Africa's resource use traditions represent enduring connections between the past and the present, which remain largely ignored in development planning. Soliciting archaeological and historical ecology perspectives, the panel explores the role of socio-ecological know-hows in Africa's future.
In the African countryside, diverse food production and environmental management traditions have developed for centuries. These embody perhaps the most enduring connection between the past and the present of local communities. By casting a fishing net, tending to livestock or tilling the land, people produce food, maintain ancestral links with their surroundings, and nurture socio-ecological know-hows. There is growing understanding of the historical roots, legacies and impacts of traditional resource management. Some of these are now recognised and allegedly protected as intangible heritages. Yet, this vast pool of socio-ecological know-hows remains largely untapped in governmental policies and state-sponsored development. In these contexts, big-data science and modelling are the basis for producing new knowledge, numbers and curves that inform planning and implementation of production economies. A megadam will soon supply energy to the city, whereas new settlers are negotiating new environments. Seaside resorts are developing award-winning earthen architecture, while fishing hamlets are pushed aside. Is Africa facing a contest of knowledge for the future? Are aspirations for sustainable development disconnected from the survival practices and attitudes of local communities?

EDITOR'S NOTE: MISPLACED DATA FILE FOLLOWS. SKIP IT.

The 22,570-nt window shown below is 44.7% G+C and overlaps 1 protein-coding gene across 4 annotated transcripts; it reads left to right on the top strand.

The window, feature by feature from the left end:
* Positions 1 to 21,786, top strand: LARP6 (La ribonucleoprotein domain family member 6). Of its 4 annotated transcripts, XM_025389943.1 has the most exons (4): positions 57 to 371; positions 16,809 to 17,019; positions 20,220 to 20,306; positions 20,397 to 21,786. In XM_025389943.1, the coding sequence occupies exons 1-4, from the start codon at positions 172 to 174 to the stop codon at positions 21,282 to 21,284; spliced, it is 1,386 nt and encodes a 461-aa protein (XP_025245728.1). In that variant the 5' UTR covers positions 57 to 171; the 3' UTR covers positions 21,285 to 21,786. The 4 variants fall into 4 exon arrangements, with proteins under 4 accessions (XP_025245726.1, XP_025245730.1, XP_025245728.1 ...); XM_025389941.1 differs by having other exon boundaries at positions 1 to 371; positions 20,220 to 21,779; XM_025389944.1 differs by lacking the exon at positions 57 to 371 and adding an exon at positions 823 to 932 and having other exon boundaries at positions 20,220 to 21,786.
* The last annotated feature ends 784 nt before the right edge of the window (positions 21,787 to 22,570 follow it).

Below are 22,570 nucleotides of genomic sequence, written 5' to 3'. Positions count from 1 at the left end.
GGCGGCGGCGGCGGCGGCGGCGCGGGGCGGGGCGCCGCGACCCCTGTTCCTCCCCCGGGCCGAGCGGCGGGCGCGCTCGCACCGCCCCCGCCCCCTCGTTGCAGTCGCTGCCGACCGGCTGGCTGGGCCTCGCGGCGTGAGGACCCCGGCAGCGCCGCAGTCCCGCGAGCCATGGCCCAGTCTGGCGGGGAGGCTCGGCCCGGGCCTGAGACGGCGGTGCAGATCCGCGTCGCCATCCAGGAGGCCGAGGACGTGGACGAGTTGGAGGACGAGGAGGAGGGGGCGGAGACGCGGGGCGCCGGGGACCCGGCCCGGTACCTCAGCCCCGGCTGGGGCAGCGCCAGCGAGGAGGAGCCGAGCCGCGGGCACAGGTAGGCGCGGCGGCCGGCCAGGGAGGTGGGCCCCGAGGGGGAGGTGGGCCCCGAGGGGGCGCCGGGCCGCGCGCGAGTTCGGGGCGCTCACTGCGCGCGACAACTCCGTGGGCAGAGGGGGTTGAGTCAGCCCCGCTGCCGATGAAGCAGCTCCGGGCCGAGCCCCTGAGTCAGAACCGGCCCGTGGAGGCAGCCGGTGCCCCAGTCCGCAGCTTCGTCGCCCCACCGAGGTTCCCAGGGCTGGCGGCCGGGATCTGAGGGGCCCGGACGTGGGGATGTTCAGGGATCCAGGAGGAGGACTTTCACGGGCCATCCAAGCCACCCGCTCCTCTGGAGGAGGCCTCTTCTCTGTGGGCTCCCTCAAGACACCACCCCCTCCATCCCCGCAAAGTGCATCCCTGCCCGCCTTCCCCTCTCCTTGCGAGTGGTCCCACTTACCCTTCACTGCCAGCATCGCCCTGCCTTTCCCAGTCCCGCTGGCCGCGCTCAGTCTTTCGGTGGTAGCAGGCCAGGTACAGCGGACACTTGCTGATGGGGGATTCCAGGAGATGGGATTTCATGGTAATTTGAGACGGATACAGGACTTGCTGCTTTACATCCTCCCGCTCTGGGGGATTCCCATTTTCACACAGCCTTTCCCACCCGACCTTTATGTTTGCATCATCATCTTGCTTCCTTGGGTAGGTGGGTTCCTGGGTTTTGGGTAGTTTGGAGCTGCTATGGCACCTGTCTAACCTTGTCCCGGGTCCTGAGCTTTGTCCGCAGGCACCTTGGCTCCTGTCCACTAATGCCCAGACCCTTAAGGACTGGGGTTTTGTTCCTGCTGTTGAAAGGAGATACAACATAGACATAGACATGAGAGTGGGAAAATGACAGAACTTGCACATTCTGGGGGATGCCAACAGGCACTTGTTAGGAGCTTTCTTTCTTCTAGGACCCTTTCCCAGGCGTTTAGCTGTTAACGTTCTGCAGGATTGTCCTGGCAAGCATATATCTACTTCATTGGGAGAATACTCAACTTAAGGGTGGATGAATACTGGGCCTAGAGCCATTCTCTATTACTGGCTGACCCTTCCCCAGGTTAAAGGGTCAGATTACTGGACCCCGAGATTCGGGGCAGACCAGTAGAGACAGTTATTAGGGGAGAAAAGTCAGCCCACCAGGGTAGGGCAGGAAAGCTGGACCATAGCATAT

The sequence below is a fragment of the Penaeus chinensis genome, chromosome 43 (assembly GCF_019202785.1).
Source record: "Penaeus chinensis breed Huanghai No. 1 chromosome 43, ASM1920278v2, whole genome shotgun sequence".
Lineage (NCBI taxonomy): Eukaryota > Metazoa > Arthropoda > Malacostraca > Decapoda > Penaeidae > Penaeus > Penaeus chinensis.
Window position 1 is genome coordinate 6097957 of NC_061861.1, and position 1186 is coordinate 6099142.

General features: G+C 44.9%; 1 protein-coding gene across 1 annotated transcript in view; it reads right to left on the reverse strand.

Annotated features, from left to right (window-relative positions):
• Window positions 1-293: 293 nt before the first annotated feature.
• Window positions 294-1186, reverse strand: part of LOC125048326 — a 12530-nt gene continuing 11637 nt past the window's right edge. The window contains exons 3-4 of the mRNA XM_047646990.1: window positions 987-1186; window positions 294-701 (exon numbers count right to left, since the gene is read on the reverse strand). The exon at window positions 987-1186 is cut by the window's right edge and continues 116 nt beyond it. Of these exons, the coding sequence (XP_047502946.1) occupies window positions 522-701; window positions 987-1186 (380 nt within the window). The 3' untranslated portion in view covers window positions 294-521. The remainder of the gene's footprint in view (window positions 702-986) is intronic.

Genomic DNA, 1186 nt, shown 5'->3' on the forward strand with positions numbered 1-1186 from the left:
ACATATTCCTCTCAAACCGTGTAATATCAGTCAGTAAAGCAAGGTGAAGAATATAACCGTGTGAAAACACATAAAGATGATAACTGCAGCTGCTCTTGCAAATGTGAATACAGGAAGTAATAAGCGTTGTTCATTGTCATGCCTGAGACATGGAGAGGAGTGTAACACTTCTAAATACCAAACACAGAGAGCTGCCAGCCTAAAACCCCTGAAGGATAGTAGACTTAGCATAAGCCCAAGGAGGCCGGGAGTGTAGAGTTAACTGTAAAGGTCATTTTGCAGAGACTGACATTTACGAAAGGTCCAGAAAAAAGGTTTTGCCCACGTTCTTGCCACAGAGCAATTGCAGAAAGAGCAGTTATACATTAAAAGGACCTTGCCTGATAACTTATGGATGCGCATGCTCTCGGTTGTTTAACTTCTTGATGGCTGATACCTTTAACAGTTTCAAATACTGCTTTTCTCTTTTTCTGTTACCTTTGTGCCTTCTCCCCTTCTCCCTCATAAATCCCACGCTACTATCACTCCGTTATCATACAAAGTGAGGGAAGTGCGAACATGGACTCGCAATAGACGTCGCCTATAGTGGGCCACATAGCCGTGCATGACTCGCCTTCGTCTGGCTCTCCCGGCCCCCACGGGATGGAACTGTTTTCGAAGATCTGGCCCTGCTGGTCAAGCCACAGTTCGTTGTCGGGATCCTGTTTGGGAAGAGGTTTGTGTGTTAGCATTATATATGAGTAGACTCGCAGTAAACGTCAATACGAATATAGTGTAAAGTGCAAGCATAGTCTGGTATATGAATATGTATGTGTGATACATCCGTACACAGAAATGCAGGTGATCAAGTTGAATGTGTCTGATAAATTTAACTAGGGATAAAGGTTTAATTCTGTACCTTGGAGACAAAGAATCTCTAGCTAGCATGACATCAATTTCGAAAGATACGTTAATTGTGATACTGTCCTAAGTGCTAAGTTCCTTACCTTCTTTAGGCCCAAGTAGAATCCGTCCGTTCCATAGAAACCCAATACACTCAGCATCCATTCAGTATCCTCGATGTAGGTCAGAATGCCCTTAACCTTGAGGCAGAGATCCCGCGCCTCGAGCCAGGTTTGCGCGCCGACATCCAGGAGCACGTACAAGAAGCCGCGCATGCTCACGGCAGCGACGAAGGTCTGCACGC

This panel calls for contributions that explore the (dis-)connections between local traditions, tangible and intangible heritages, and economic development. Bringing in archaeological, historical and environmental history perspectives, we solicit papers that engage with the factors and the mechanisms of resistance and disruption that are shaping the relations between socio-ecological knowledge, community power and national polities in Africa.